The Federal Reserve and other U.S. regulators said in a joint statement that S&P's action should not have any impact on how banks and other financial institutions assess the riskiness of Treasurys or other securities guaranteed by the U.S. government. The statement was issued to make sure banks did not feel that the downgrade would affect the amount of capital that regulators require the banks to hold against possible losses.

Before leaving for a weekend at Camp David, President Barack Obama met with Treasury Secretary Timothy Geithner in the Oval Office late Friday afternoon.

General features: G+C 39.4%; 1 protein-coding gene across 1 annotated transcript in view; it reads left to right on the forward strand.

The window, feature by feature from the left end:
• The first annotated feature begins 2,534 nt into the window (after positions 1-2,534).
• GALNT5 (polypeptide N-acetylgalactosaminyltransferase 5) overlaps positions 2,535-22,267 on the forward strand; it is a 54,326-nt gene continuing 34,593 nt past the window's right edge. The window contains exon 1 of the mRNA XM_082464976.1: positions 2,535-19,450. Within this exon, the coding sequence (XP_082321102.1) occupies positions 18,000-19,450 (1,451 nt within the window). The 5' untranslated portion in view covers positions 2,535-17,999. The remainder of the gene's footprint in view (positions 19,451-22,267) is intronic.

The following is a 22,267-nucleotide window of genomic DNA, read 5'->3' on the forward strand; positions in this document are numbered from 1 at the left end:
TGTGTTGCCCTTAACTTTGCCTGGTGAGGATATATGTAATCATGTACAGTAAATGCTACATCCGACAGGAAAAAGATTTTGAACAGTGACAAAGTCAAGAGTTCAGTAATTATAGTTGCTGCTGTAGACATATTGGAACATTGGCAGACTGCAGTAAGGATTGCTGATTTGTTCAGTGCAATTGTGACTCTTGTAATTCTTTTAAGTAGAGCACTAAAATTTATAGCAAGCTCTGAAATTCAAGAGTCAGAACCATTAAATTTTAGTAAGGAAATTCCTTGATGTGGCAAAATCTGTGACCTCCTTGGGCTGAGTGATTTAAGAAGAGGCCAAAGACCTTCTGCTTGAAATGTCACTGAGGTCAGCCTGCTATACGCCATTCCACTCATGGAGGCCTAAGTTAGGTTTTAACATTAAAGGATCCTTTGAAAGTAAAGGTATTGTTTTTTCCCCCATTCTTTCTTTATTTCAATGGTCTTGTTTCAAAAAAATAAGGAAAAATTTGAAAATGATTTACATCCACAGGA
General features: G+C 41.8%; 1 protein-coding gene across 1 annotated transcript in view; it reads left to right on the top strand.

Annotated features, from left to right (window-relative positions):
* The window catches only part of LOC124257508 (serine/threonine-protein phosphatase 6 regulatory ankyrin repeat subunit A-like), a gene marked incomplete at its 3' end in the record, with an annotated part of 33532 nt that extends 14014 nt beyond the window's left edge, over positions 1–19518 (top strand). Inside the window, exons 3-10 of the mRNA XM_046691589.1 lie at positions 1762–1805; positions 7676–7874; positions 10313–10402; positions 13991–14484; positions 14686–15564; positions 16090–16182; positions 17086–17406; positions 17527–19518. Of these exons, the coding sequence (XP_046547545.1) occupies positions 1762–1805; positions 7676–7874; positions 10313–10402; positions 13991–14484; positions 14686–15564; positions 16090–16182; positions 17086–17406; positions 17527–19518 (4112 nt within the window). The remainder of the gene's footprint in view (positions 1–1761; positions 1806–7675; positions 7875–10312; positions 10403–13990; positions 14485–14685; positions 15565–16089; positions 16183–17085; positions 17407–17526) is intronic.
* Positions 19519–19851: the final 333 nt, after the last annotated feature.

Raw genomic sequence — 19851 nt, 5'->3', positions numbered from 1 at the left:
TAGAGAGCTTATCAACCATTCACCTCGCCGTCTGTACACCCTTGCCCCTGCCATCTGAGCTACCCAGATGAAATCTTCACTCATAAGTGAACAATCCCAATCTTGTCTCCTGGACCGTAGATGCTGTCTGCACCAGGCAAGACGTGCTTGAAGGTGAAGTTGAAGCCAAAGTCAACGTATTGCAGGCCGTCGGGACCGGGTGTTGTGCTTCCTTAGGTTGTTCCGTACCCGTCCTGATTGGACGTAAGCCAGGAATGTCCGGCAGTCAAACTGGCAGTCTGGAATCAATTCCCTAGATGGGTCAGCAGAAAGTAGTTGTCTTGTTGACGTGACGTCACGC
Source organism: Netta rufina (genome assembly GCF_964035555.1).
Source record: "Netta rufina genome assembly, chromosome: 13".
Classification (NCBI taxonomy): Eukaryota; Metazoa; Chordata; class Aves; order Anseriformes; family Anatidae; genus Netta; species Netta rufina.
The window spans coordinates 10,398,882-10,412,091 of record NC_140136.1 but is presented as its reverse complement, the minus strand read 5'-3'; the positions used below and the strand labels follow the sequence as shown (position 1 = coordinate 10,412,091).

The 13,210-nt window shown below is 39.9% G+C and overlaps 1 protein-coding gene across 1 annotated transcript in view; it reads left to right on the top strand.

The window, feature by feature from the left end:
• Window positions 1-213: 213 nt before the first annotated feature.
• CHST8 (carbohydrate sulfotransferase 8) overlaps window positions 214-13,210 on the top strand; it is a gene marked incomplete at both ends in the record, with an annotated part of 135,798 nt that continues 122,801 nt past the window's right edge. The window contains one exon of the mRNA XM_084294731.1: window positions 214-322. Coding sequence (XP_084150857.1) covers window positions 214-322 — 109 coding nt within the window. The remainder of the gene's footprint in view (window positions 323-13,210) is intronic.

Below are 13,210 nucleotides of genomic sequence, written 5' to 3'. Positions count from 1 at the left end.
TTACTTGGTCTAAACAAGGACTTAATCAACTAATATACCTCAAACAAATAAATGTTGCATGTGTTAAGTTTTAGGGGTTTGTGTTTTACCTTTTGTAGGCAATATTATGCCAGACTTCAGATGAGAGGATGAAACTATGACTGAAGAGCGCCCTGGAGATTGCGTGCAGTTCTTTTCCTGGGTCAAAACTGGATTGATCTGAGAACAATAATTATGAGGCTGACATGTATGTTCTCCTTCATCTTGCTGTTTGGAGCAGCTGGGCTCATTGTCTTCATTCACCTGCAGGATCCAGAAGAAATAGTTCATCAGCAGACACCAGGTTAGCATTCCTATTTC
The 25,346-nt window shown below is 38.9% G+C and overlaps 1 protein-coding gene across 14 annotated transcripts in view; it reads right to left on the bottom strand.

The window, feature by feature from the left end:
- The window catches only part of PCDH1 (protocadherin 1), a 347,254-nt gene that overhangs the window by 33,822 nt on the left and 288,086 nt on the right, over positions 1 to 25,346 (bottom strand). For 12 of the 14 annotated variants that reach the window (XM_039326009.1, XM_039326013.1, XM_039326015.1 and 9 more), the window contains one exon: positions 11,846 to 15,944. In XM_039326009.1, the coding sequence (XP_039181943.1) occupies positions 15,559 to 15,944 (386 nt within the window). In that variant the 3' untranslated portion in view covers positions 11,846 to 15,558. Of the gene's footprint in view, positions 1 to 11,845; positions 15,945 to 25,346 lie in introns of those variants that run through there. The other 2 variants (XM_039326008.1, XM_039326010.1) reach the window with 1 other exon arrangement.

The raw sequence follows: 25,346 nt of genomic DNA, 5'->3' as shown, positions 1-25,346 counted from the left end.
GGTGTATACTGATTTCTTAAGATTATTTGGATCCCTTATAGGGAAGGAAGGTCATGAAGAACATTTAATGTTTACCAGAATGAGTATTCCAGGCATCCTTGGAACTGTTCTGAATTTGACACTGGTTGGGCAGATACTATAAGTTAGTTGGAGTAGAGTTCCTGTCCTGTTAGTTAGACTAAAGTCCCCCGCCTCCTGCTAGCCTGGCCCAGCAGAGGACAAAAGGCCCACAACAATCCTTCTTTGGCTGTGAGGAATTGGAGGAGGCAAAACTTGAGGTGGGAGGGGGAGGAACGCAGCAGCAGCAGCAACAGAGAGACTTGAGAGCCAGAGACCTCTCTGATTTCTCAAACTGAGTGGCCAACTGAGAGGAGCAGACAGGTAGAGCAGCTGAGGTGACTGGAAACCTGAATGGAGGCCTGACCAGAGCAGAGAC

The downgrade is likely to have little to no impact on how the United States finances its borrowing, through the sale of Treasury bonds, bills and notes. This week's buying proves that.

"Investors have voted and are saying the U.S. is going to pay them," said Mark Zandi, chief economist of Moody's Analytics. "U.S. Treasurys are still the gold standard." He noted that neither his parent organization, Moody's, nor Fitch, the other of the three major rating agencies, have downgraded U.S. debt.

Japan had its ratings cut a decade ago to AA, and it didn't have much lasting impact. The credit ratings of both Canada and Australia have also been downgraded over time, without much lasting damage.

"I don't think it's going to amount to a lot," said Peter Morici, a University of Maryland business economist.

Still, he said, "The United States deserves to have this happen," because of its clumsy handling of fiscal policy.

The Associated Press contributed to this report.